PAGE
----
The British F-4 “Gloster Meteor” Fighter Jet was the only constructed and fully deployed Fighter Jet of The Allied Forces – towards the end of World War II. Seem as a counter to Germany’s Me-262 Fighter Jet (which was the only Jet Fighter to see actual Air Combat in The War) – the aptly named “Meteor” was first speculated as a Fighter design brought about by The Battle of Britain and the on-going V-1 and V-2 Rocket attacks happening over England in 1944.
The “Meteor” designs went back as far as 1943, but design costs and War Material procurement for it’s construction were pushed back due to the coming Allied Invasion of Normandy. Nonetheless, The RAF received it’s first prototype Jet Fighters in mid-1944. The first series of F-4s were deployed with No. 616 Squadron. The F-4 unfortunately never saw actual Air combat with The Luftwaffe Me-262, due to the changing tide of the direction of The War and The Allies quick advance into The German “Fatherland”.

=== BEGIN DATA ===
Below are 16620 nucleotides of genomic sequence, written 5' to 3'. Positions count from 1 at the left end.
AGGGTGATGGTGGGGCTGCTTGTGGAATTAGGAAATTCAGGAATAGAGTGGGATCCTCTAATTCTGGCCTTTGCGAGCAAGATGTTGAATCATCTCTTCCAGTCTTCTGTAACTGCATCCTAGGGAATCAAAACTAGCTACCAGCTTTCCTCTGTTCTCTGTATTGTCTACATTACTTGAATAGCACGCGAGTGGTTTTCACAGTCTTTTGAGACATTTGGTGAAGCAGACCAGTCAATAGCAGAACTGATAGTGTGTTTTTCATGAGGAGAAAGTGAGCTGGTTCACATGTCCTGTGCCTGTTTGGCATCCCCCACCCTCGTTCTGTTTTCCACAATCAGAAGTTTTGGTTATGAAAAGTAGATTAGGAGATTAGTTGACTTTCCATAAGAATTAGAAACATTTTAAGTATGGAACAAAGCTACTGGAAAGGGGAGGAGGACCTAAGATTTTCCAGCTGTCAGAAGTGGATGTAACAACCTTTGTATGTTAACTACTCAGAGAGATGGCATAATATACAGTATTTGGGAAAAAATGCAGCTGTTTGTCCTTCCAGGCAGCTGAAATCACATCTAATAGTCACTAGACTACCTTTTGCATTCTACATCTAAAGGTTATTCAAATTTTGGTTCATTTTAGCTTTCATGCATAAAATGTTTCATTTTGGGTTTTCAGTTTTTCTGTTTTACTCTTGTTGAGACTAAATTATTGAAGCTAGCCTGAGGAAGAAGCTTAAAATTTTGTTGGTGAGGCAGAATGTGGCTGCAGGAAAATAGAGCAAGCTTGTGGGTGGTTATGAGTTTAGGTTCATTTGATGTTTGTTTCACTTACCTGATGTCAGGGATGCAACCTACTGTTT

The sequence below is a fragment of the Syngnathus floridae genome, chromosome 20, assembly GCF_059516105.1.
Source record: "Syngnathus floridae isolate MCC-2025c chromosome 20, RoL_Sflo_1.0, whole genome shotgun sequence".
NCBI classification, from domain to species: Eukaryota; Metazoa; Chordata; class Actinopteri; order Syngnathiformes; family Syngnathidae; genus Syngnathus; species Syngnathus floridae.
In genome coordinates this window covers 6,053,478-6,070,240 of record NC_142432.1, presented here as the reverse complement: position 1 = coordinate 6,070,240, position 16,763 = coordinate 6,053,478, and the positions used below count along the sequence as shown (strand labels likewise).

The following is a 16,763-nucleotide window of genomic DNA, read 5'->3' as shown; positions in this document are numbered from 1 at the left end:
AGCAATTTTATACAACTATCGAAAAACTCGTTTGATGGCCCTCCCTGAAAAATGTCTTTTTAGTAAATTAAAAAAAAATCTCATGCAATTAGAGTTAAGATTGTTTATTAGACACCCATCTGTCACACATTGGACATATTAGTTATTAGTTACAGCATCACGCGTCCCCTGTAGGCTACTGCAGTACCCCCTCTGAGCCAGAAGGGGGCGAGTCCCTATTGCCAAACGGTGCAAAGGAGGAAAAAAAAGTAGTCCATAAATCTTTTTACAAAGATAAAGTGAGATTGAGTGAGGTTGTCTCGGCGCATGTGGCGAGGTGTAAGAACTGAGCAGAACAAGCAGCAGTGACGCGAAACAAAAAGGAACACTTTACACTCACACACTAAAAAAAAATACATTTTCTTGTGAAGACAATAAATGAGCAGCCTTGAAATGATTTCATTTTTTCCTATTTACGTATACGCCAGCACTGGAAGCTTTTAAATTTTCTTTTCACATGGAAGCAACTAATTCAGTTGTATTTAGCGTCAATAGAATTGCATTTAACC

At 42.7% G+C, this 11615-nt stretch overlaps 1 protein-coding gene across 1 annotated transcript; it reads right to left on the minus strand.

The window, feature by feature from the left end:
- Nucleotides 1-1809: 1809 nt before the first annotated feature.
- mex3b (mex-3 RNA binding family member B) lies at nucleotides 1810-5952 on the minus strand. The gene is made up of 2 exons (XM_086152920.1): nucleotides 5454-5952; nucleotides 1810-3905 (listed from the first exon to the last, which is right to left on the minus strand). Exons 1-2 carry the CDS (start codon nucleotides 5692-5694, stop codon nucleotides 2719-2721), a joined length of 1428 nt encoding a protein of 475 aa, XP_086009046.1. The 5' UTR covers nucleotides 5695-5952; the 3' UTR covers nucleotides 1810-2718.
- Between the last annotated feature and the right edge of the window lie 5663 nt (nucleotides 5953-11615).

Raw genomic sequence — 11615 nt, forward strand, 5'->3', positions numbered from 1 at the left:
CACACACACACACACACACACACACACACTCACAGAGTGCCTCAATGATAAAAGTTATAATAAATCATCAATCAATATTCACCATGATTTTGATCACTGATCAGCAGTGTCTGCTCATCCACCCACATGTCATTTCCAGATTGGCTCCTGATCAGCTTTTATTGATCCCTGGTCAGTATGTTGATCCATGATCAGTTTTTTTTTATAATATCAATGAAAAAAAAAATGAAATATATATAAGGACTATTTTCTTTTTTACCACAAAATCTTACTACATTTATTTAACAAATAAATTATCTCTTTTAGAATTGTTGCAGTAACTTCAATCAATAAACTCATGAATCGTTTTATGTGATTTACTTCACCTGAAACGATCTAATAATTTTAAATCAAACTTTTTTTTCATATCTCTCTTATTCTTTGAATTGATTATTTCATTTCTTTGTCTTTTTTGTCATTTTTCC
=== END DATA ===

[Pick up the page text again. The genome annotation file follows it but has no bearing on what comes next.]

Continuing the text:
Over 4,000 “Meteors” were produced up to 1955, with the Series and it’s many variants remaining in Service until the 1980s (as Trainers). The F-4 was also mass exported to Foreign Air Services throughout Central Europe and The Middle East (with it being the first Fighter Jet used by many fledgling Air Forces). Crewed by 1, The F-4 was 44-feet long with a 40-foot wingspan. It was powered by (2) Rolls Royce Derwint Turbojet Engines, capable of a maximum airspeed of 600-mph. The operational ceiling of The F-4 was 43,000-feet. The impressive “Meteor” could achieve 7,000-feet in 35-seconds. The armament carried varied from the standard deployment package of (4) 20mm Cannon. It could be configured for either (16) 3-inch or (8) 5-inch Rockets for at first Air to Ground and later Air to Air attacks. The F-5 could also support (2) 1,000-pound Bombs.